Lower carbon footprint ... Give me a f*cking break! Everybody with more that 2 braincells knows that modern livestock agriculture has about the worst eco-balance you can get, apart from maybe burning coal for electricity or something. From entire state-sized patches of rainforest being uprooted each year for argentiniean beefsteak and Mc-Donalds Burgers, south-american soy being shipped halfway across the globe to austria to be fed to their cattle while the people there are starving all the way to long-chained uber-pesticides for chowcrop monocultures that seep into the groundwater and polute the entire foodchain for decades to come, industrial mass livestock is one of the cornerstones of our current enviromental problems and ought to be taxed heavyly worldwide. 30% VAT on every livestock - dead or alive - crossing international borders just to cover the eco-balance is what we really need. I strongly suspect the linked article to be some PR rubbish launched by a meat industry in recession.

    Bottom line: Complete and utter bullshit. Mod accordingly and move along.

    • I know, I know, this is Slashdot, but you really need to read articles before commenting on them, because /. article summaries, are, as a rule, always incorrect in some important detail (yes, hopeless, I admit, and I also admit to making the same mistake in the past, but. . .).

      From the fine article:

      "The proponents of tallow-based fuel admit that raising livestock in order to burn their corpses for energy would be a very carbon-intensive way of making biofuel. Rearing cattle or pigs involves the emission o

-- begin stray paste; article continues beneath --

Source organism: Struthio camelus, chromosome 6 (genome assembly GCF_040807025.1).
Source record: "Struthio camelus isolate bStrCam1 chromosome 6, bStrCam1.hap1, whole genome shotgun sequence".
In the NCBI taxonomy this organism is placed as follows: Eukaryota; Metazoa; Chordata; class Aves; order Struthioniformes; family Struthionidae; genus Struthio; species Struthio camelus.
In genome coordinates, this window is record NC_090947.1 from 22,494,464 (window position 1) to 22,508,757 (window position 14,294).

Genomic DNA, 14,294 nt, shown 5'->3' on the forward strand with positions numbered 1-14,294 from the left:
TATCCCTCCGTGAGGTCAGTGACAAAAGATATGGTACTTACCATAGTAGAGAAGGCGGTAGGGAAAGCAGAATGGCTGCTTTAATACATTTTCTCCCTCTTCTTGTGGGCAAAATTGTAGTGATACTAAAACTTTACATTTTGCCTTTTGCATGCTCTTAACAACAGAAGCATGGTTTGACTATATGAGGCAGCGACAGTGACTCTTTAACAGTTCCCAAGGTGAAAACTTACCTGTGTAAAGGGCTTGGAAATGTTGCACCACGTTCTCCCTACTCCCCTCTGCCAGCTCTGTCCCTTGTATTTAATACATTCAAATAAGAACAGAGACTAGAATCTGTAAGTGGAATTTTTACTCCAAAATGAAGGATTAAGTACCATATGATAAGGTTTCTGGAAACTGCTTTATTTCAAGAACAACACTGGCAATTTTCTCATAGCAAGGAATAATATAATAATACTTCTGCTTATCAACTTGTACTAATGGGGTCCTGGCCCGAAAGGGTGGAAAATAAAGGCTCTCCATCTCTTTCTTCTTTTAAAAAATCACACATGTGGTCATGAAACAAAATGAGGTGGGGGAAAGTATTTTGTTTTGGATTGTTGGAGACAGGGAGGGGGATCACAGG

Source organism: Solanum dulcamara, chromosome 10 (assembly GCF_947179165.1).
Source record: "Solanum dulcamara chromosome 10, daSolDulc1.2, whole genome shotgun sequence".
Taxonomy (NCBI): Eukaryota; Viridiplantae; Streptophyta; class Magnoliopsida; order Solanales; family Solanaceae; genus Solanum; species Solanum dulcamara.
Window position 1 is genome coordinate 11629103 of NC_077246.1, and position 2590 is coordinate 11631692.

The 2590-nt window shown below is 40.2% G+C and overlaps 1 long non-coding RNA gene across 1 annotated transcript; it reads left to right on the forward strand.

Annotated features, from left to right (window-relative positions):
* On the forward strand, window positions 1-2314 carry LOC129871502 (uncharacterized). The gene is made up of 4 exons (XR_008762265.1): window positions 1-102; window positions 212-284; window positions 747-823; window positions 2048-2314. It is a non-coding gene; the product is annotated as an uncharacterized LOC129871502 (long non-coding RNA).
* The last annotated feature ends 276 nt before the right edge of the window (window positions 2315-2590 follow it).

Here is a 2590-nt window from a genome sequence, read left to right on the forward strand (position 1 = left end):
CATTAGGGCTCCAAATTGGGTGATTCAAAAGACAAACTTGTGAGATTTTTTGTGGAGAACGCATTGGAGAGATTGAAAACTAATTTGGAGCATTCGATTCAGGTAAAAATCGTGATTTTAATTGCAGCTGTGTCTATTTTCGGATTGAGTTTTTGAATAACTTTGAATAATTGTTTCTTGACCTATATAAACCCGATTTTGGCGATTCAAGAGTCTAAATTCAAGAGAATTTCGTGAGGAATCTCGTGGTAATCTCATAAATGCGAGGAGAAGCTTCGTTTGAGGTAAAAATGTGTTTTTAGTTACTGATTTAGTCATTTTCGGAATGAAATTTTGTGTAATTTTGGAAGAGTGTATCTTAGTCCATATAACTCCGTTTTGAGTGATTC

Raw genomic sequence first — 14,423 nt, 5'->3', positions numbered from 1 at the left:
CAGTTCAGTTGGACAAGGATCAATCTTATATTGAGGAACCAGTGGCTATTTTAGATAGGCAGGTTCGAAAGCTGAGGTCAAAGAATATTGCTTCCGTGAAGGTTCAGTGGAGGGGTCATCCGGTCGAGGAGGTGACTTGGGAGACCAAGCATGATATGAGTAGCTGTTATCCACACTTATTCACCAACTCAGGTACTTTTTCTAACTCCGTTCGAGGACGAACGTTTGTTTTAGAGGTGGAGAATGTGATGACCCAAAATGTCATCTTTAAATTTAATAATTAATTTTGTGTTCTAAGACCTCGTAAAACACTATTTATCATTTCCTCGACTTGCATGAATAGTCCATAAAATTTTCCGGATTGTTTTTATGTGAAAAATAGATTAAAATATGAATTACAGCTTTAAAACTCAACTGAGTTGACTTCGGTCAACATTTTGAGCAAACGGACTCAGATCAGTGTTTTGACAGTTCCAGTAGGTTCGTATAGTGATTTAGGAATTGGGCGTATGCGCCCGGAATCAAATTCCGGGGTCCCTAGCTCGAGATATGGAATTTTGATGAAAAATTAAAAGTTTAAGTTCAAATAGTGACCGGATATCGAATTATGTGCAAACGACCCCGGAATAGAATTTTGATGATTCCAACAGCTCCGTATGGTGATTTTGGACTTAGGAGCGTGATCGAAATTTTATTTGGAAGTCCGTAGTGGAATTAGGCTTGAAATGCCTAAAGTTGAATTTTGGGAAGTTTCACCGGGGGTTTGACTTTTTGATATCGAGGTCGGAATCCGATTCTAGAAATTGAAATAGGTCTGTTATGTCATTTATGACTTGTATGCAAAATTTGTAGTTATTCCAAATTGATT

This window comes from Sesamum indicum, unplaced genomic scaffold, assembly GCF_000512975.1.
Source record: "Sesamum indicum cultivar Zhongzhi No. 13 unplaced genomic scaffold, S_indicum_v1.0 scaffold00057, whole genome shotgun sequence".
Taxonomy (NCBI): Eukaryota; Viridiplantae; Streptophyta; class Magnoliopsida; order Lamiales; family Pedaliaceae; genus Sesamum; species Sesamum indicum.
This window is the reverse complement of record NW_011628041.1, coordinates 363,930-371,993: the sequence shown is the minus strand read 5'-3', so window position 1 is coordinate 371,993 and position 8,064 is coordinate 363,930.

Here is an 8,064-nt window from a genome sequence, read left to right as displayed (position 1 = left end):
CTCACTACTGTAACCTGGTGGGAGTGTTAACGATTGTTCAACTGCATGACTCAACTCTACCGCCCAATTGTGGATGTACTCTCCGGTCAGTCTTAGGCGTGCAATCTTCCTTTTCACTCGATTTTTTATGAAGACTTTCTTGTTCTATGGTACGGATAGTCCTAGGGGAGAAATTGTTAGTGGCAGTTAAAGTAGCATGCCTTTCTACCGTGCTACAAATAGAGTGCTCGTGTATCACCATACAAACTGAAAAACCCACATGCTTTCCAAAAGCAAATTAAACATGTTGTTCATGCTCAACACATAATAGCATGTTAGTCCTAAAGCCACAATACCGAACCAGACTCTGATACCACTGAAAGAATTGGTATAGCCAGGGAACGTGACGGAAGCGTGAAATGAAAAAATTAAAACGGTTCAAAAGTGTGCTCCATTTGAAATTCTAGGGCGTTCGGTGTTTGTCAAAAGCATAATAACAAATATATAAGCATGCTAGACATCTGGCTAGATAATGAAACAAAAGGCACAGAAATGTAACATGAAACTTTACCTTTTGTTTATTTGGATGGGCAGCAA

• universal rule. never forget. it doesnt matter what you think, what you believe, how you rationalize, or how you see fit, who you are, whom you are with.

    what goes around, comes around, sooner or later. and it grows. if it comes later, its impact is bigger due to cause-effect chains, if it comes sooner, it may come back as it went.

    the relevance ? well. our current civilization has become an increasingly brutal civilization ... think and imagine.

    • our current civilization has become an increasingly brutal civilization

      You're not very familiar with the history of the human race are you?

      • by unity100 (970058)

        the brutality in history is disorganized and comparably small by percentage.

        today its mass manufactured, standardized, spanning the globe.

        • Tell that to Alexander the Great. Attila. $ROMAN_EMPEROR. Genghis Khan. The European colonial powers. General Sherman.

          Even a century ago (just before the outbreak of WW I), nobody thought much of minimizing the impact of war on civilians. No one cared about collateral damage. The term didn't even exist. Go back another 50 years and it was still widely considered a normal part of war to wage it upon civilians as well as military personnel. The enemy was the enemy.

          Fast forward to WW II and you find a lot of t

          • i said that the civilization grew increasingly more brutal, and you actually spoke against this but actually supported it ?

            that being said, brutality context here is not limited to wars and brutality in between mankind.

  • Oh, wait, I thought you said Burning Castle.

    Never mind.

  • I used to live in Norfolk, Virginia, and I never thought they would have resorted to this.
  • Since most vegetarians are skinny and frail, I don't think they'd burn long enough to really be efficient
  • And after you melt the cow can you cast it into a new cow?

  • We need a god of evolution to make cows which burn better. Someone contact Ponder Stibbons.

  • freeze dry in liquid nitrogen, use the resulting powder as fertilizer. wrote a diary a few years back:

    http://www.kuro5hin.org/story/2005/11/6/0016/23536 [kuro5hin.org]

  • That school is SO metal!!

Logic is the chastity belt of the mind!